Wednesday, April 14, 2010

Strat-O-Matic Lives

Strat-O-Matic lives.

I received my first Strat-O-Matic game set for a bar mitzvah gift when I was 13. I played simulation baseball games with my dad and later a college friend, but mostly alone, for several years. I enjoyed the simulated competition and being thrust into the role of manager for teams from the 1971 baseball season.

Just in case you are wondering, according to the official website, “Strat-O-Matic produces sports-simulation games that rate real players and teams accurately for professional baseball, football, basketball and hockey, and college football.”

Somehow, in the various moves I made after college, the original Strat set did not survive. About 13 years ago, before we even had kids, I decided to buy another game replete with old timers’ teams from the 30s and 40s as well as some of my favorites from the 60s and 70s. The game gathered dust on top of our bedroom bookshelf and later in the garage until last winter.

That was when I decided to introduce Miguel to Strat. Even though many of today’s kids are addicted to videogames, X-boxes, Playstations, and all things instant stimuli media, Miguel loves all games and I thought this one might rope him in.

I was right.

Unlike other board games, Strat is largely based on the roll of the dice. Yes, the player cards do reflect actual statistics, so a world class hitter or pitcher has greater odds of “performing” well. But anyone can be a star at any given moment if the right numbers pop up. Call it game board egalitarianism.

Miguel and I decided to each select ten teams, play ten games per team, and then have playoffs and an inter-conference World Series. One each of our teams we drafted from a pool of Hall of Fame All-Stars.

Among the teams he chose were the 1927 New York Yankees, featuring Babe Ruth and Lou Gehrig and called by some as one of the greatest offensive squads in baseball history. He also had the 1975 world champion Cincinnati Reds, 1920 Cleveland Indians, the 2007 Los Angeles Anaheim Angels, and the 1909 Detroit Tigers, which included otherworldly base stealer and inveterate racist Ty Cobb.

My Hall of Fame All Star team was pretty stacked. I had Frank Robinson and Roberto Clemente on my bench and my team boasted pitchers Three Finger Brown, Kid Nichols, and Chief Bender and hitters Frank Baker, Jackie Robinson, and Heinie Manush. I had the 1924 Washington Senators and the 1905 New York Giants. I also picked the 2004 and 2007 Boston Red Sox teams and learned an important lesson: it’s not always good to lead with your heart.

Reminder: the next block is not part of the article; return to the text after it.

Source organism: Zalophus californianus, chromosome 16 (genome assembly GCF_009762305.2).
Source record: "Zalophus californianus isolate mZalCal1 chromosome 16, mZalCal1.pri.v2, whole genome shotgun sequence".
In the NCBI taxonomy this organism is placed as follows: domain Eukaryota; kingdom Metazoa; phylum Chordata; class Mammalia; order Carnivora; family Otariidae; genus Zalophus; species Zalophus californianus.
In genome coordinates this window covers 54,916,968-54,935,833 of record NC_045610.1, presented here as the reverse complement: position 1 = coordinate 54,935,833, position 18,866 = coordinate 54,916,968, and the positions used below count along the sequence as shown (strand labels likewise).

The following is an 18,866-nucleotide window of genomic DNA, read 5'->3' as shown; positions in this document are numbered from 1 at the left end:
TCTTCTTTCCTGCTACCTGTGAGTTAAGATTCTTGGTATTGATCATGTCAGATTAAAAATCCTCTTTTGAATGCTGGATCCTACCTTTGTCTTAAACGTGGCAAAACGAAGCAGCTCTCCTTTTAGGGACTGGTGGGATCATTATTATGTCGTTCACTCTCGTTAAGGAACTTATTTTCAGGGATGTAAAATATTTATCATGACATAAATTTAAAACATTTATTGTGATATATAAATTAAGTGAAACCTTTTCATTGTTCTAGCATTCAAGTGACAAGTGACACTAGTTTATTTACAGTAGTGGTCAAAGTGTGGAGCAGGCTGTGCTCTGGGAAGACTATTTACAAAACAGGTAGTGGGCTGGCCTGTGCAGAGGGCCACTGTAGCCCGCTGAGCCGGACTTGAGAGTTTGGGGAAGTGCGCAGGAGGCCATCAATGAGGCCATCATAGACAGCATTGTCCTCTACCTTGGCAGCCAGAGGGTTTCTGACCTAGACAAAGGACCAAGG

Those Red Sox squads may have won the World Series (and brought me unbridled joy), but their real world success does not always translate well in the chancier world of simulated baseball. They won a total of four or five games out of 20.

Miguel scored the most learning by acquiring knowledge about players from different eras. How many other twelve-year-olds know that the 1906 Cubs featured the great double-play combination of Tinker to Evers to Chance? Or that Mantle and Maris combined to hit nearly 120 homeruns in 1961? Or that several old time pitchers were virtually unhittable in the dead ball era?

Well, Miguel does, and more. I recently added the Negro Leagues All-Stars to our stable of players, and last week we each drafted three teams. Miguel is now familiar with Oscar Charleston, Satchel Paige, Bullet Joe Rogan, Josh Gibson, Buck Leonard, Cool Papa Bell, and nearly a hundred more men who were denied entrance to the major leagues solely on the basis of the color of their skin. I hope the six-team inclusion of Negro League stars will educate Miguel and increase his sensitivity to matters of race and tolerance.

And I think Strat is paying off. Over the weekend, the parent of one of Miguel’s friends said to me, “Miguel’s pretty smart. He was telling us all about all these old-time baseball players.”
So I explained to him that it was largely because of Strat. Then he asked for the website and said he might get the game.

“Kids just don’t play board games much these days,” he said, impressed by Miguel.

No, they don’t, I said. Miguel and I used to play Star Wars and Major League Baseball Monopoly, but he gave up on both games because he said I won too much. Hey, I may be a proud progressive-leftie-commie-rabble rouser, but plop me down in front of Monopoly and I turn into a blood-thirsty capitalist with enough cutthroat ambition to rival Vanderbilt, Trump, or Murdoch.

Anyway, we began our second season last night after we chose teams and assigned them to various divisions. Curiously, most of the players on one of Miguel’s Hall of Fame All-Star teams formerly played on my team, the team that won our inaugural World Series.

As we climbed to stairs to his room, he said, “You’re going down.”

“You’re going down,” I said.

The game pitted his other Hall of Fame All-Star squad with Ty Cobb, Christy Matthewson, and Joe DiMaggio against one of my Negro Leagues teams, with Satchel Paige, Bullet Joe Rogan, and Dizzy Dismukes.

Miguel’s team scorched mine, 11-3.

Strat-O-Matic Lives. Long live the games.

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